Merkley moves to end workplace discrimination against gays

— Reprising yet another battle fought as a member of the Oregon Legislature, Sen. Jeff Merkley is offering legislation that would ban workplace discrimination based on sexual orientation and gender identity.

The Employment Non-Discrimination Act seeks to realize a long and so-far unsuccessful goal by gay rights advocates to offer federal legal protection to workers who believe they have been denied jobs or promotion based on their sexual orientation.

The legislation introduced Wednesday by Merkley who was joined by fellow Democrat Edward Kennedy of Massachusetts and Republicans Olympia Snowe and Susan Collins of Maine. Oregon Democrat Ron Wyden is also an original co-sponsor.

If it becomes law, EDNA would prohibit employers, employment agencies, labor organizations and joint labor-management committees from firing, refusing to hire, or discriminating against those employed or seeking employment, on the basis of their perceived or actual sexual orientation or gender identity. Such protections are already in place prohibiting discrimination based on race, religion, gender, national origin, age, and disability.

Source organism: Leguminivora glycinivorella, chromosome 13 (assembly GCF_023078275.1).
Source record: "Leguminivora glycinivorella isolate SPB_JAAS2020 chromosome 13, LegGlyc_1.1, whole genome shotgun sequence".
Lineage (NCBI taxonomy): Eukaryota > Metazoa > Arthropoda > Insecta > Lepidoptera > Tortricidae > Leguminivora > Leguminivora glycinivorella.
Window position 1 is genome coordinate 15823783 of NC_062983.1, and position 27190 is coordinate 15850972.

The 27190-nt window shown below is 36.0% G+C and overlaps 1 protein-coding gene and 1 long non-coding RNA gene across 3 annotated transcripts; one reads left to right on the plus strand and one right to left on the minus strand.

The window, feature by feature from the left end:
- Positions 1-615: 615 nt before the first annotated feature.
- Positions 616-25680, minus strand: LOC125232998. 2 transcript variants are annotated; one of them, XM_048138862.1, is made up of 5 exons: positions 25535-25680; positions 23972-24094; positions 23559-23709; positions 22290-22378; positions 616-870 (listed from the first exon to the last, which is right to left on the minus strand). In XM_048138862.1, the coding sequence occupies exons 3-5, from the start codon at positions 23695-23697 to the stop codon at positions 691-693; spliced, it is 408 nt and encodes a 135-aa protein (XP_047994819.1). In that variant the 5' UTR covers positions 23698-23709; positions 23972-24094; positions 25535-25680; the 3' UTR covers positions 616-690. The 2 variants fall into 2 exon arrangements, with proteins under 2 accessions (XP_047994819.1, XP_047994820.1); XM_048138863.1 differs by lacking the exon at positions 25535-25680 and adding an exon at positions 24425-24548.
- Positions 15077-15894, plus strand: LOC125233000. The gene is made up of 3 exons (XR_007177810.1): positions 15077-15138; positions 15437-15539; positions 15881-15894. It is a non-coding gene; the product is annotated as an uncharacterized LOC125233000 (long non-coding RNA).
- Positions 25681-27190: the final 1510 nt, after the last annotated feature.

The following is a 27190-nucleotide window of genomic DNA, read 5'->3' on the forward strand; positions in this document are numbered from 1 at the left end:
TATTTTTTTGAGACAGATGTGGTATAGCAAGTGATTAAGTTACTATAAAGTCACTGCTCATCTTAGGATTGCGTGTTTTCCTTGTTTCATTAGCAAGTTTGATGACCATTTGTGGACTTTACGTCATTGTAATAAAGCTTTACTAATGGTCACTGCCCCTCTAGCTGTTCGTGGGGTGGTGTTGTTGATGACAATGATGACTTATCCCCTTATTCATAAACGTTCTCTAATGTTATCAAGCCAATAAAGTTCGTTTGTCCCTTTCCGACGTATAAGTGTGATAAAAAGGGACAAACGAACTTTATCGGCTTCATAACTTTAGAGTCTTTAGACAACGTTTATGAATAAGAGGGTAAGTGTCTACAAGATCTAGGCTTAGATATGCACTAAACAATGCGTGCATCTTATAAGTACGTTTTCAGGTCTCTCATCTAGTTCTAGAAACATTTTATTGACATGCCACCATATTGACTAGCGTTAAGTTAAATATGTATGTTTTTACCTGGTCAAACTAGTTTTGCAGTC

Kennedy has been the prime backer of previous attempts to pass the legislation. But he is stricken with brain cancer and asked Merkley to lead the effort. In all, 34 senators have endorsed the bill but it’s prospects are uncertain.

Previous attempts to extend workplace protection to gays have been blocked in Congress.

But in an interview Wednesday, Merkley said momentum is building. Last month, the Senate voted 63-28 to expand the definition of hate crimes to include attacks against people based on their sexual orientation. The Senate provision is similar to one already passed by the House.

“As I’ve gone around the state and in town hall meetings, I haven’t heard one person raise objections” to the idea of extending workplace protections to gays, Merkley said.

“And people agree that equality under the law based on sexual orientation and gender identity has a long way to go,” Merkley said.